If you’ve cooked much at all, you probably know that garlic and onions frequently start a dish. You’ll heat up some fat, throw in onions and garlic, cook until fragrant, then add other ingredients to make it Italian, Mexican, Moroccan, French; practically any cuisine or recipe can (and probably should) start with garlic and onions.
Plus, the smell of onions and garlic cooking together is one of the most comforting, homey and hunger inducing smells ever. And is an essential part of cooking garlic and onions – frequently recipes mention cooking the garlic and onions until they “become fragrant.”
There are also so many different stages of cooking garlic and onions: you can quickly toss them in a pan until they become soft and fragrant, you can cook them until golden and you can caramelize them, or stop anywhere along the way between these points.
They are so versatile and universal in cooking. Sometimes we don’t even realize they are in a dish because they are such a common background flavor from which other flavors are built. But they can also stand on their own. A nice pile of caramelized onions and garlic can be an amazing dish in and of itself.
Now that I have waxed on about the many wondrous virtues of garlic and onions, let me get into the nitty-gritty of my prep.
Since I use garlic and onions so much, and they usually require chopping or fine dicing, their prep is frequently the longest of any dish that I create. In order to cut this time down to practically nothing I pre-chop my garlic and onions. They stay fresh for a week (or sometimes more) and when done in bulk, don’t actually take that long.
How I do it (please play with the numbers until you figure out what works for you):
Onions, 3-4 small-medium yellow or red onions
Garlic, 2 whole heads
Serves: 2 for a week
Time: up to 45 minutes (depending on your skill level)
1. Break your garlic heads down into cloves and peel each clove however works best for you.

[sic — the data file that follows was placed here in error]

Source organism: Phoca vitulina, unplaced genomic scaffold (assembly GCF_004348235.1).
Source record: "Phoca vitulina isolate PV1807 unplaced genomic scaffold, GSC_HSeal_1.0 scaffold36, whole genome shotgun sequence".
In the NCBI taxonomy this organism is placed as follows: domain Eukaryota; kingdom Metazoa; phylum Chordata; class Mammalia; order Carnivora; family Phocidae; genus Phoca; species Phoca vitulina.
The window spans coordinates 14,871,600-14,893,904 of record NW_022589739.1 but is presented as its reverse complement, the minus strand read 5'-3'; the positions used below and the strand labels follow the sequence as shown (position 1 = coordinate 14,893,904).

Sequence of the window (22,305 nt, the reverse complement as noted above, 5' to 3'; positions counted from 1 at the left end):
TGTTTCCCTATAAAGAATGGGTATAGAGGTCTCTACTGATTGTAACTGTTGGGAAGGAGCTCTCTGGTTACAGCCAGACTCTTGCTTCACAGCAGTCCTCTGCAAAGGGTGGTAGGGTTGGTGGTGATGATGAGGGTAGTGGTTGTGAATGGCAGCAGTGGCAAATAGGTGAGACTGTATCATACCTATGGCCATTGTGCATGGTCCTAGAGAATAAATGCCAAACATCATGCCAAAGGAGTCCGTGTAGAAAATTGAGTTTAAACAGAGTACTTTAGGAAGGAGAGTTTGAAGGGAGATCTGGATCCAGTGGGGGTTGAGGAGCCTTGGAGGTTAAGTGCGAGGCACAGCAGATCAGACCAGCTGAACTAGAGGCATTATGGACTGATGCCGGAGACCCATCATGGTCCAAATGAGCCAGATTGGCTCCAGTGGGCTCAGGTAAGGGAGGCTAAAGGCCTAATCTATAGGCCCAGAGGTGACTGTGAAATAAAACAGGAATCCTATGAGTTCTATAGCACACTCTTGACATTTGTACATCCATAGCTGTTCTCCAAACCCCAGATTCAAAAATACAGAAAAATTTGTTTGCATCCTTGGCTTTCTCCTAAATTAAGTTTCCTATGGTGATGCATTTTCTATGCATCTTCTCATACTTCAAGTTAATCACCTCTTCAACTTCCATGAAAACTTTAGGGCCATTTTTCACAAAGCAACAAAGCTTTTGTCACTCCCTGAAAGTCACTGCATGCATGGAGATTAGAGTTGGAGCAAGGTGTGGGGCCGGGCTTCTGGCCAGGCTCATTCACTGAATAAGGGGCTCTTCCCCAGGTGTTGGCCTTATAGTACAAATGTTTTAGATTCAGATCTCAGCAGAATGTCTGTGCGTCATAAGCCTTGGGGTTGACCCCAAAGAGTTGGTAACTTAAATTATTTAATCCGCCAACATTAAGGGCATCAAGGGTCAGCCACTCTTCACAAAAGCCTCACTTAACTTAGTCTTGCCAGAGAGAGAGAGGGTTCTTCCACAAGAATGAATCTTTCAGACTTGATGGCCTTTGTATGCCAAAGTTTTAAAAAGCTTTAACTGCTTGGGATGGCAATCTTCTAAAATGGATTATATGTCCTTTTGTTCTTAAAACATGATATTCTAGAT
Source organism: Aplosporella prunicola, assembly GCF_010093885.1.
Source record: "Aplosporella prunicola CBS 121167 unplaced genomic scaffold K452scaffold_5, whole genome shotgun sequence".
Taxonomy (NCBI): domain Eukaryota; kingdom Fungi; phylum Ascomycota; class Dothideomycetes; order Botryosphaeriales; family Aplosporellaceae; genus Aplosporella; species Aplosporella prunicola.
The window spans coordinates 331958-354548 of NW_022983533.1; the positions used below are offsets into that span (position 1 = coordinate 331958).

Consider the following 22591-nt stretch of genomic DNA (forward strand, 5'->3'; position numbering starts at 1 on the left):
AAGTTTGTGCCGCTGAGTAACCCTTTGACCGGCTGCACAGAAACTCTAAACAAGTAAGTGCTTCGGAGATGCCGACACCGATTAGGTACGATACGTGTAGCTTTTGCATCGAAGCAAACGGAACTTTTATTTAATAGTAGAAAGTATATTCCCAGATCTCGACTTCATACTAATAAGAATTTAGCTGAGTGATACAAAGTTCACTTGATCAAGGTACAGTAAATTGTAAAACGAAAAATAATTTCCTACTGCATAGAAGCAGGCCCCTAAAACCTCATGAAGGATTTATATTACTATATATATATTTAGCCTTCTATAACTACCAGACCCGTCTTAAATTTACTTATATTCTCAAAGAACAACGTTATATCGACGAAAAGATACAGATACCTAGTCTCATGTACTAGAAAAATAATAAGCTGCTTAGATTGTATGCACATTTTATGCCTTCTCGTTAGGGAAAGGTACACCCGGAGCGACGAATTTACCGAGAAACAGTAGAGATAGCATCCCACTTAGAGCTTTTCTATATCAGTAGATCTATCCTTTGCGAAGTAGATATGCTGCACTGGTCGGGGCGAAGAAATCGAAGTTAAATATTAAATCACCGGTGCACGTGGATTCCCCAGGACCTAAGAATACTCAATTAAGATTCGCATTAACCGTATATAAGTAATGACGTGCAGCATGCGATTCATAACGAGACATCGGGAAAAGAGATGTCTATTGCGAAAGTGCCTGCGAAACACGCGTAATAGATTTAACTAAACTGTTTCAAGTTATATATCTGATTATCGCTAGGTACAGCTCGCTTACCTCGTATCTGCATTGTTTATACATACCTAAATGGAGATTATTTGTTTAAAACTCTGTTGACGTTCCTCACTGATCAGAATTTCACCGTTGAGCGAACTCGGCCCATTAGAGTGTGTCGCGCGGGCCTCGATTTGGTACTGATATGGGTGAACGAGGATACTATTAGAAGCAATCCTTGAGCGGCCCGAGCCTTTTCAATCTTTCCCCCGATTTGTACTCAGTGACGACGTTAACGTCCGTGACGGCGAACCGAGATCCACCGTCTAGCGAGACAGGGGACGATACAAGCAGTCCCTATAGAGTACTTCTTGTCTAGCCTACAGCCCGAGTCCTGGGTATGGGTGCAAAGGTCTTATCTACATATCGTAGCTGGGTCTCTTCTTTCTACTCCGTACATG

2. Dice the cloves of garlic to your preferred size.
3. Place the garlic in a sealable container and store in the fridge. Use as much as you need when you need it.
1. Cut the top of the onions off and peel back the skin to the root end. (See picture to the right)
2. Leaving the root end intact, cut the onion in half from root to top.
3. Place the onion cut side down and slice towards the root end along the length, but do not cut all the way through. Then cut the onion width-wise across the previous cuts until you reach the root end. (See the photos below)
4. If you want your onion more finely diced, then continue cutting until you reach your desired size. (In the photo below you can see how diced the onion is after just the lengthwise and width-wise cuts. I did not dice the onions anymore than that.)
5. Place the onions in a sealable container and store in the fridge. Use as much as you need when you need it.
Do you love garlic and onions too? Do you cook with them frequently?
Here are some great recipes that highlight garlic and onions:
Martha Stewart's great Chicken with Onions and Garlic recipe
Roasted Garlic, Onion and Cauliflower Soup (this recipe is really great and super simple)
Fried Cabbage with Bacon, Onion and Garlic (I cannot wait to try this one!)